How is Apple’s iOS 6 Passbook App Going to Impact Other Electronic Wallets?
Apple has entered the smartphone wallet business with a new iOS 6 called Passbook, a prelude to what might soon become a fully-fledged electronic wallet. With the Apple brand behind it, it is expected that all aspects of mobile payments, ticketing, and discounts will change forever.
On Monday, June 11, 2012, at the Worldwide Development Conference (WWDC), Apple announced its own mobile wallet application known as Passbook. Passbook is an iOS 6 app that will be fully integrated into the latest iPhone operating system. It’s expected to be released sometime in October, it’s most likely to launch along with the iPhone 5 release. Apple provides an API to enable developers to create, manage and distribute Apple-approved boarding passes, reward cards, gift cards, incentive cards, and more in a single place. Similarly to the iOS Books and Newsstand apps, Apple provides a native platform that allows business owners to get their business and service offerings in front of iPhone users.
A Beautiful User Interface
Apple’s development of Passbook establishes a secure standard for supporting and organizing virtual tickets, store cards, coupons, and offers to mobile iOS devices. An impressive array of features will appear at the initial launch, with a lot more to follow as developers start to integrate the system elsewhere. Before its official launch, Apple has already built an existing list of large retailers that wish to integrate the Passbook technology into existing iOS applications, such as Starbucks ‘ popular barcode payments app. More small and large businesses are expected to announce how they intend to use Passbook to their advantage closer to the launch date.
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Passbook presents a great-looking simple-to-use card-style user interface (UI) that updates live as the store cards, or passes are used. Apple has taken care of how a user and the business interact with the digital Passes. There are certain constraints, like the size of the Pass, or the number of fields allowed, or how the user can choose to be informed, etc.. but Apple is attempting to offer a truly open system. An application that can be used by any retailer wishing to offer digital passes. There will also be a rich set of features, including time and location-based information, access to prior purchasing history, and access to personal data.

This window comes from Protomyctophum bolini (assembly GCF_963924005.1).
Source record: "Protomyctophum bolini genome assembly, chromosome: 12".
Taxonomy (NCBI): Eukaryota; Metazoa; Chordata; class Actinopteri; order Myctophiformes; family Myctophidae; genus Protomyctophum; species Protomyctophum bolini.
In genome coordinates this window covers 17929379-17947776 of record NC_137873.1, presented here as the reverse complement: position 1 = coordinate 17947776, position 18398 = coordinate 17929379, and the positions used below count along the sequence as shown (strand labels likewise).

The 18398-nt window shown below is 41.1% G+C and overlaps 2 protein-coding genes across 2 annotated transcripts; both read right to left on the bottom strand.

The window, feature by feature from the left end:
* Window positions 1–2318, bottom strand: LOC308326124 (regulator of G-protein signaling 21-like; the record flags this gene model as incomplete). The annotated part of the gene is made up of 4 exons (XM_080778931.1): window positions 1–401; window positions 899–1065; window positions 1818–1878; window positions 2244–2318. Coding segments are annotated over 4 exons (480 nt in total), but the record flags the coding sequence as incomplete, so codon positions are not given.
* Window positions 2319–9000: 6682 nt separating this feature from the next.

Passes within the Passbook app itself are very attractive. They really feel great to look at and play with. It feels so much more 21st century than a stuffed wallet or purse full of paper and plastic. Each pass type has a slightly different style that allows the user to find the right one quickly. For example, a retail coupon has serrated edges to graphically illustrate a discount, or a movie ticket has a half-circle clipped at the top to illustrate the likeness of a ticket stub.
These Passbook standards and the API suggests Apple is creating their foundation for how they might wish to integrate their technology with Visa, MasterCard, or similar payment card processing networks.
Passbook is a fully functioning application, and any business creating and distributing these passes can exploit the Passbook features immediately:
- Push Updates
- Calendar Updates
Geolocation: The pass will automatically appear when the iPhone user reaches a particular place. When the device is near a retailer or whatever location the Pass creator chooses, a message appears on the lock screen to alert the user that they have a Pass (perhaps a discount coupon or a loyalty card) that can be redeemed. Not only is this very convenient for the iPhone user, but it also allows retailers the option to push offers and incentives based on a range of criteria, including that of location.
- A large chain coffee company delivers their loyalty card via Passbook to automatically open once a user gets close to a particular store. Instant access is given to the barcode system, which the user simply scans at the terminal, and then they enjoy their cup of coffee. They don’t even need to type in their password to unlock the phone.
- An electronic store ‘pushes’ a coupon when they arrive at the store; Passbook notifies the shopper of their current balance and the discount available.
- A mass transit railway company issues Passbook Passes to display the number of rides or credits available, with a scannable barcode for use at the ticket office.
- A ticketing company issues Passbook tickets which will instantly pop up at the time of the concert and again when the device holder gets close to the venue, building up excitement and maximizing audience engagement.
Push Updates: All coupons, cards, and tickets come with the ability to update dynamically. Updated information can be instantly pushed to the iPhone lock screen, opening up the specific Pass in Passbook. The notice is pushed to the lock screen, the relevant pass then appears, and the updated information is circled, with some cool animation, quickly informing the user what’s changed.
- An airline issues Passbook boarding passes. They need to change the departure gate in the last hour, so push an update to all the Passbook boarding pass holders who quickly receive the updated notification, and the Boarding Pass is automatically updated.